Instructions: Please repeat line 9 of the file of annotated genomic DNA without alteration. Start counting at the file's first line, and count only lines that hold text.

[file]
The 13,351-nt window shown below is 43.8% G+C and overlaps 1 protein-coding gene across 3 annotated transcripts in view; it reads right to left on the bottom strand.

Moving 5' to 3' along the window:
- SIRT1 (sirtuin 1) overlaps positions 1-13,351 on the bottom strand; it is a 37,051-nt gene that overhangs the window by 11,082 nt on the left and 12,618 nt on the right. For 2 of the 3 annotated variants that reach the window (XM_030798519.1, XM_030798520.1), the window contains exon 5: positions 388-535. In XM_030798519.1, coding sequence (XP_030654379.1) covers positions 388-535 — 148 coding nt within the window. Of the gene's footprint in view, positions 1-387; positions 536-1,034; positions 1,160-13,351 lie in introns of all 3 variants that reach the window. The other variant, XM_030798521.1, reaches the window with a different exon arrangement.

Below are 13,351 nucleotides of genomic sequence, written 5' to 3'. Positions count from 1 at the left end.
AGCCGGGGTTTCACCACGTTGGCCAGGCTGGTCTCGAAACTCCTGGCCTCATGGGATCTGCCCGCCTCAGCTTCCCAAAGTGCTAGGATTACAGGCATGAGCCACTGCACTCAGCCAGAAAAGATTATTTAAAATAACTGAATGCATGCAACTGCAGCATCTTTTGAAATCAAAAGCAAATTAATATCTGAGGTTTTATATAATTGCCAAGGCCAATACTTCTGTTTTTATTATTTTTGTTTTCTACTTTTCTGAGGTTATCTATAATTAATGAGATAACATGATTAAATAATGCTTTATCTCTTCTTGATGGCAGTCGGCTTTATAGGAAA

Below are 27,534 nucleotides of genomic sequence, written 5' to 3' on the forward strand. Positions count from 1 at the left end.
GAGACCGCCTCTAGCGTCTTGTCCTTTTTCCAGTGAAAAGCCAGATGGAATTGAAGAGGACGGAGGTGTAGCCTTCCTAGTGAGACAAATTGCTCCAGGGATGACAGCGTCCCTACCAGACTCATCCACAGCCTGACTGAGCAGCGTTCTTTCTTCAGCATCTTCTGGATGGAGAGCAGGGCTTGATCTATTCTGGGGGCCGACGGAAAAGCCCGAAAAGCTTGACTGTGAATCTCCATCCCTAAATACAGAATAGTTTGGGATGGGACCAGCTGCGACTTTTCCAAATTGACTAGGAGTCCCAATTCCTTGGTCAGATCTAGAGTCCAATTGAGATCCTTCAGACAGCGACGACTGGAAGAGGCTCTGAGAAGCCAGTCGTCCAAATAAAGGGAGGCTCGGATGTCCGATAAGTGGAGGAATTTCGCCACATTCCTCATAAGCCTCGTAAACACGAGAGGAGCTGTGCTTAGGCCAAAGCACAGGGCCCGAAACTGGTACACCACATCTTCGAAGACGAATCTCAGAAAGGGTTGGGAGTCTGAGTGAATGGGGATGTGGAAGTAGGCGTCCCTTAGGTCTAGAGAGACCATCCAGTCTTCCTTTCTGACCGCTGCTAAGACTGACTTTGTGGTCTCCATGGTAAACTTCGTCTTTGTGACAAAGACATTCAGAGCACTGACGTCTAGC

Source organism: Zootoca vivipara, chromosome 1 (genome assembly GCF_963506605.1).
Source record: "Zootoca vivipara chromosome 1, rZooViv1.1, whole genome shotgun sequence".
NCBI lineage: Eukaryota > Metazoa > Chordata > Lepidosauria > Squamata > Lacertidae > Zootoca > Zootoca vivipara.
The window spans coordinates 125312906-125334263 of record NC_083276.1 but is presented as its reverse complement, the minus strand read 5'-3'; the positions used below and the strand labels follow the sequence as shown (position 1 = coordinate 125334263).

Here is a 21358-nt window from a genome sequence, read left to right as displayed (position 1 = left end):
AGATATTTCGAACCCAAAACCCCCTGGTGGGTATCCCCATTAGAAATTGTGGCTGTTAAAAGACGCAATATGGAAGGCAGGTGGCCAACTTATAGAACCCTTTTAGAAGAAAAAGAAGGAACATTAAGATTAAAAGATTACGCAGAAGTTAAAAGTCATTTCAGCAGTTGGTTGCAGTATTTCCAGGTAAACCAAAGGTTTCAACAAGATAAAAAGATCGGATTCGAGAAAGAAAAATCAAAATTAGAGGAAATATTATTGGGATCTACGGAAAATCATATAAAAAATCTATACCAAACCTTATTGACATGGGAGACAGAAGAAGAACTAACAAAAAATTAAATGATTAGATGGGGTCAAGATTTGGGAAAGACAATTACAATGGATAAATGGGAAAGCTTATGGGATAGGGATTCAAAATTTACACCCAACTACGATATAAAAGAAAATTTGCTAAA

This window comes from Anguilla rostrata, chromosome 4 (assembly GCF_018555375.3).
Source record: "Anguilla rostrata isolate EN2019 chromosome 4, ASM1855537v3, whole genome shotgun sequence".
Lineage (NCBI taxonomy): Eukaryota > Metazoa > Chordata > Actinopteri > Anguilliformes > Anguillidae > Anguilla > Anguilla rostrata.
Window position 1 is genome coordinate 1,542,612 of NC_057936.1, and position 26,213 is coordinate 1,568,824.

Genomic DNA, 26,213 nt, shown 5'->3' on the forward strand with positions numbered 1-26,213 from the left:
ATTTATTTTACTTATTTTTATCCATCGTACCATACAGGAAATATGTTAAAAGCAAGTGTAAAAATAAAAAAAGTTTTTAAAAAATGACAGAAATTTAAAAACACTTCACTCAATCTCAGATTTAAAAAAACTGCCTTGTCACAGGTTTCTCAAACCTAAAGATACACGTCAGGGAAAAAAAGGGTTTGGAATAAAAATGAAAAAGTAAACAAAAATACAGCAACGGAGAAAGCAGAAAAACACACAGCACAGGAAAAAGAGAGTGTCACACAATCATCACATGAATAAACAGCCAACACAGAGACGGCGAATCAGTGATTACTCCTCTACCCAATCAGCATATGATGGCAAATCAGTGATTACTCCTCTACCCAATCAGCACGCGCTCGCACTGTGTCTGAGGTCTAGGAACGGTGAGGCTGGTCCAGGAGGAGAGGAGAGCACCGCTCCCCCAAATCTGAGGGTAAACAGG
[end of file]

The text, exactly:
Source record: "Zootoca vivipara chromosome 1, rZooViv1.1, whole genome shotgun sequence".